Return on Investment (ROI)

If you use AdWords to increase the number of conversions (sales, leads, downloads, for example), we recommend that you evaluate your return on investment (ROI). You will have the certainty that the budget that you invest in AdWords advertising turns into profits for your business.

What is ROI?

ROI is the ratio of your net income and costs. For example, imagine an investment of € 1,000 and the outcome of that investment was $1,200. So you make a profit of $200. To calculate your ROI, you must perform the following calculation: (1 200-1, 000) / 1000 = 20%, but the method actually depends on the objectives of your campaign. Generally, your ROI is one of the most important indicators because it is based on your own advertising goals and it determines the actual effect of your advertising efforts on your business.

Why is ROI so important?

The ROI calculation lets you know the amount of profit you made in advertising with AdWords ads. You can use this metric to help you determine how to spend your budget. For example, if you notice that a campaign generates a higher ROI than others, you can assign a greater share of your budget to that campaign while reducing the share of the budget for the least efficient campaigns. This data can also help you improve the performance of least effective campaigns.

Use conversions to assess ROI

To calculate your ROI, you must first determine the number of conversions you are having, that is to say, the actions of users who have an interest in your business (a purchase, a registration, viewing a Web page or a lead , for example). The conversion tracking is a free tool that allows you to determine how many clicks generated conversions. You can use conversion tracking to determine the profitability of a keyword or ad, and to monitor the conversion rate and cost per conversion.

Many AdWords advertisers use Google Analytics to track conversions. It is a web analytics free tool  that lets you know how visitors interact with your website.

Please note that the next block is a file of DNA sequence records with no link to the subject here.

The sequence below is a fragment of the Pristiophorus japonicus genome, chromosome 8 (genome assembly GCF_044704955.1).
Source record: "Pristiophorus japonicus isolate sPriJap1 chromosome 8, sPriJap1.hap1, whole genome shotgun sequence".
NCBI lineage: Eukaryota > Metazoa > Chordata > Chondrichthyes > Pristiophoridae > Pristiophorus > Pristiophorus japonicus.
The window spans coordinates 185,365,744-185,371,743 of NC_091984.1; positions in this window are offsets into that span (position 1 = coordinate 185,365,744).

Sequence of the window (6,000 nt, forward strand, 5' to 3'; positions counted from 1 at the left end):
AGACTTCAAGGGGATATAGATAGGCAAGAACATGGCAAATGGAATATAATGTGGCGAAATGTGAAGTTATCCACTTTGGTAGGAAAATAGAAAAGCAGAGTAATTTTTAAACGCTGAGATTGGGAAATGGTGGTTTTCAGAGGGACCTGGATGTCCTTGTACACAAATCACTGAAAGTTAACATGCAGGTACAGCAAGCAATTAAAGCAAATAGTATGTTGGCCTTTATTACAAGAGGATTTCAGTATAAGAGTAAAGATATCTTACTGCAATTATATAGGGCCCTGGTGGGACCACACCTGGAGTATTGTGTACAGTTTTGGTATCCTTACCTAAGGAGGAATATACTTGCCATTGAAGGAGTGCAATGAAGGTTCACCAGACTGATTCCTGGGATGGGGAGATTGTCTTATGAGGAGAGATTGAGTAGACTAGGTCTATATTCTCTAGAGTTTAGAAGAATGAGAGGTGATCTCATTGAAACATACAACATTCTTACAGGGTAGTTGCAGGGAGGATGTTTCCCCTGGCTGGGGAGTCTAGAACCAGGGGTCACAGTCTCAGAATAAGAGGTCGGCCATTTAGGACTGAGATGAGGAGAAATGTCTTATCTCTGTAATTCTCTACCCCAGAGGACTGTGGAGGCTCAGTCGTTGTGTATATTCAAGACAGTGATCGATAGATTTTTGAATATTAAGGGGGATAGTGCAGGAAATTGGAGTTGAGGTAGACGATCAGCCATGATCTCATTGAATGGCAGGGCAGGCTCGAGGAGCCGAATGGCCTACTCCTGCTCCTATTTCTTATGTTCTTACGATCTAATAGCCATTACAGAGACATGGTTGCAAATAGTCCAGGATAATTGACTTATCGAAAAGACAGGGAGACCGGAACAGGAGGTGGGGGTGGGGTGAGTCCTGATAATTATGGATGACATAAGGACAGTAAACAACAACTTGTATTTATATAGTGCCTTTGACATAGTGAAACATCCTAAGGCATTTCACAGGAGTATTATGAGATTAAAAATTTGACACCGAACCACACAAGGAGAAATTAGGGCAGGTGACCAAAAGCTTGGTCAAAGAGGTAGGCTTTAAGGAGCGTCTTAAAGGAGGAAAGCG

Once you have begun to assess the number of conversions, you can determine your ROI. The value of each conversion must be greater than the amount you spend to get it. For example, if you spend $ 10 in clicks to make a sale and earn $ 15 on a sale, you have made a profit ($ 5) and you can consider if your AdWords ROI is satisfactory.

Calculating ROI for sales

AdWords ROI calculation is very simple if the goal of your business is to make sales on the Web. The calculation is based on three figures:

  • The turnover through your AdWords ads
  • The costs associated with products sold
  • Your AdWords costs (available in the “Campaigns” tab in your AdWords account)

To calculate your net income, deduct your cost of your AdWords revenue in a given period. Then divide your earnings per your AdWords costs to get your AdWords ROI over this period. Consider an example:

($ 1,300 – $ 1,000) / $ 1,000 = 0,3
Your turnover (determined from your conversions) Your overall costs Your AdWords costs The relationship between your costs and profit is 30%, which corresponds to your AdWords ROI.

Calculating ROI for page views, leads, etc..

To calculate your ROI for other metrics, it may sometimes be necessary to use a different formula. If, for example, you want to calculate the ROI of a page view or prospect, you must determine the value of these shares.

Example

Imagine an ad has been published in the yellow pages to promote your business and it costs you € 1000 per year and generate 100 leads. Of these, ten become customers and each of them allow you to generate a net profit of $ 120 (after deducting your costs). The value of each prospect is $ 12 ($ 1,200 profit net/100 prospects). ROI associated with yellow pages is 120% ($ 1200 net profit / $ 1,000 of advertising costs) x 100.

The formula used in this example is as follows: (total revenue – total cost) / advertising costs x 100 = ROI (in%).

The use of cost per acquisition (CPA) also makes it easy to determine the value of leads and page views. Acquisitions are identical to the conversions, so they are actions taken by your customers that you consider interesting (for example, a purchase or signup to receive additional information).

This method allows you to focus primarily on the comparison between advertising costs and the number of purchases (or acquisitions). To take the example of the yellow pages, imagine that your ad will cost you $ 1000 and generates 10 sales. Your CPA for this ad amounts to $ 100. The calculation formula is as follows CPA (cost / sales) = CPA.

Your CPA should not be greater than the profit you make for each acquisition. 

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